According to the New York Times, China and India “have greatly accelerated their investments in cost-effective renewable energy sources—and reduced their reliance on fossil fuels,” but “it’s America—Donald Trump’s America—that now looks like the laggard.”[i]
Is this really what’s happening?
According to the BP Statistical Review of World Energy, the United States had the greatest share of wind and solar electricity (5.4 percent) among the 3 countries in 2015—the year of the most recent data available. China had a 3.9 percent share and India had a 3.7 percent share of wind and solar power to total electricity generation. Both China and India are building coal-fired power plants (the United States is not) and both countries are increasing their demand for petroleum. According to the Energy Information Administration, they are even importing oil and petroleum products from the United States.
According to Bloomberg, China’s coal-fired generation capacity may increase by as much as 19 percent over the next five years. While the country has canceled some coal-fired capacity due to lack of demand growth, China still plans to increase its coal-fired power plants to almost 1,100 gigawatts, which is three times the coal-fired capacity of the United States. In the chart below, China’s non-fossil fuels include nuclear, hydroelectric, and renewable energy. China has some of the largest hydroelectric facilities in the world.
Further, China is also building coal-fired plants in other countries such as Kenya and Pakistan. In Lamu, Kenya, a $2 billion, 1050 megawatt, coal-fired power plant—the first of its kind in East Africa—will be financed with Chinese, South African, and Kenyan capital, and be built by the state-owned Power Construction Corporation of China. The plant will power an adjacent 32 berth deep-water port that is part of a plan to transform Kenya into an industrializing, middle-income country by 2030.[ii]
Excluding projects in South Africa, over 100 coal-generating units are in various stages of planning or development in 11 African countries and China is financing about half of them. The combined capacity of the units is 42.5 gigawatts—over eight times the region’s existing coal capacity. While not all are being financed by China, almost all are financed by foreign investment.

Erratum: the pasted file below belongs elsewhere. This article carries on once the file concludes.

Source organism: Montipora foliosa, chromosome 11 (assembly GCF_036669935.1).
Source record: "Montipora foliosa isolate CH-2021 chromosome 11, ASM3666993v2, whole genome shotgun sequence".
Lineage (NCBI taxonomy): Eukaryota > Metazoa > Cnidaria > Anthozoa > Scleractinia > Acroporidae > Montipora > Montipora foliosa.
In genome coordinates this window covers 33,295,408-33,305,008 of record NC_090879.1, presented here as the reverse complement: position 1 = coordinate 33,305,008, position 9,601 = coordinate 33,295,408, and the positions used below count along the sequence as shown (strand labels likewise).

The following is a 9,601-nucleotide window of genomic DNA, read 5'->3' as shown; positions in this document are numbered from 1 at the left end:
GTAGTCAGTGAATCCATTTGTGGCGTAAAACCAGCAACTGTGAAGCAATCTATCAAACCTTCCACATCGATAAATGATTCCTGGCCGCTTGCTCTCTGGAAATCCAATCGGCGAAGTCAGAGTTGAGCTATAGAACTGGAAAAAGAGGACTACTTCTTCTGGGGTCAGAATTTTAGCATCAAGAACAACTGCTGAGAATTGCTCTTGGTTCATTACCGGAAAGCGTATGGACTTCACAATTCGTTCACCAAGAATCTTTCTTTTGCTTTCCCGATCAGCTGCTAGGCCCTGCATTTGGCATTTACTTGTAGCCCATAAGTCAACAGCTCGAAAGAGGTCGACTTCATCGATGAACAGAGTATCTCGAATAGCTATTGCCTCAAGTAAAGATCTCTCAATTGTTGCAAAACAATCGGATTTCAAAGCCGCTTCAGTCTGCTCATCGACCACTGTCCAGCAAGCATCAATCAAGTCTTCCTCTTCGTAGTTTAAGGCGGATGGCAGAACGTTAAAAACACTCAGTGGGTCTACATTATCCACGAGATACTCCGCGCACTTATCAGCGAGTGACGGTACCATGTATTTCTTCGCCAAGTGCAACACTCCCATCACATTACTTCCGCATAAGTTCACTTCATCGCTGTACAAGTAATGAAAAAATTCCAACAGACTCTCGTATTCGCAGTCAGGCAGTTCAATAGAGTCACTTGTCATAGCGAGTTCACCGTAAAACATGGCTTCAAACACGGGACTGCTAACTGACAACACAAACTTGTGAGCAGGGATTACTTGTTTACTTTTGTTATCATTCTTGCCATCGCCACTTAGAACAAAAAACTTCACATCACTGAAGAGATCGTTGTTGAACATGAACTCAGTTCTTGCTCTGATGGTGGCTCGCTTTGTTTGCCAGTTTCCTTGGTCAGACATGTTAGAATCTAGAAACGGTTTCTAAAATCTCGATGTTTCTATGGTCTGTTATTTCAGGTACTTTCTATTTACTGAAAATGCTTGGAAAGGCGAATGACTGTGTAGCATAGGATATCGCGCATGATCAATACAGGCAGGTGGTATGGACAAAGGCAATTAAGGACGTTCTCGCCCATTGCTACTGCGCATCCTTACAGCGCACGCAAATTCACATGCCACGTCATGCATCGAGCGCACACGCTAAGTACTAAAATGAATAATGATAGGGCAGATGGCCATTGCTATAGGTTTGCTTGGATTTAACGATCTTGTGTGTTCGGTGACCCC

Pakistan is committed to building as many as 12 new coal-fired power plants over the next 15 years as part of a large infrastructure investment project that China and its partners are funding. About $33 billion will be spent on 19 energy projects that include coal-fired power plants, transmission lines, and other infrastructure as part of the China-Pakistan Economic Corridor. The majority of the new generating capacity (roughly 75 percent) will come from the new coal plants.[iii]
While it is true that China is building wind and solar units domestically, many of these units are being curtailed due to lack of infrastructure and a preference for coal. Many of China’s wind turbines have been erected in the northwest part of the country, which is sparsely populated and far from China’s big cities. The construction of transmission lines to move the wind power has not kept up with the demand nor the construction of the wind units.[iv] According to Greenpeace, an average of 19 percent of Chinese wind power was curtailed in the first three quarters of 2016. And, in the Gansu province, 46 percent was curtailed. The Gansu and Xinjiang provinces also saw solar curtailment rates of 39 percent and 52 percent respectively during the first quarter of 2016.[v]
China has established a goal that 40 percent of the vehicles bought within the country will be electric cars or plug-in hybrids by 2030, but its appetite for gas-guzzling SUVs makes achieving that goal unlikely. China’s preference for gasoline-fueled SUVs over electric vehicles is due to their safety and the lack of charging stations for electric vehicles. It is estimated that China will have 150 million SUVs by 2025 (45 percent of its passenger vehicle fleet), up from just four million SUVs in 2010. The surging SUV demand will increase oil consumption in China for at least the next decade, according to estimates from state-owned China National Petroleum Corp., and will more than offset the impact of increasing electric vehicles and hybrids.[vi] China’s transportation sector required 2.5 million barrels of gasoline per day last year, and it is expected to increase until it hits 3.6 million barrels per day in 2024.
The popularity of SUVs helps to account for China’s recent growth in oil imports. In March, China imported 9.2 million barrels of crude a day—a record. Oil imports for the first quarter were 15 percent higher than a year earlier—a trend that is expected to continue. In February 2017, China was the largest buyer of U.S. crude oil, purchasing 9,575 barrels—almost 5 times more than it purchased from the United States in January.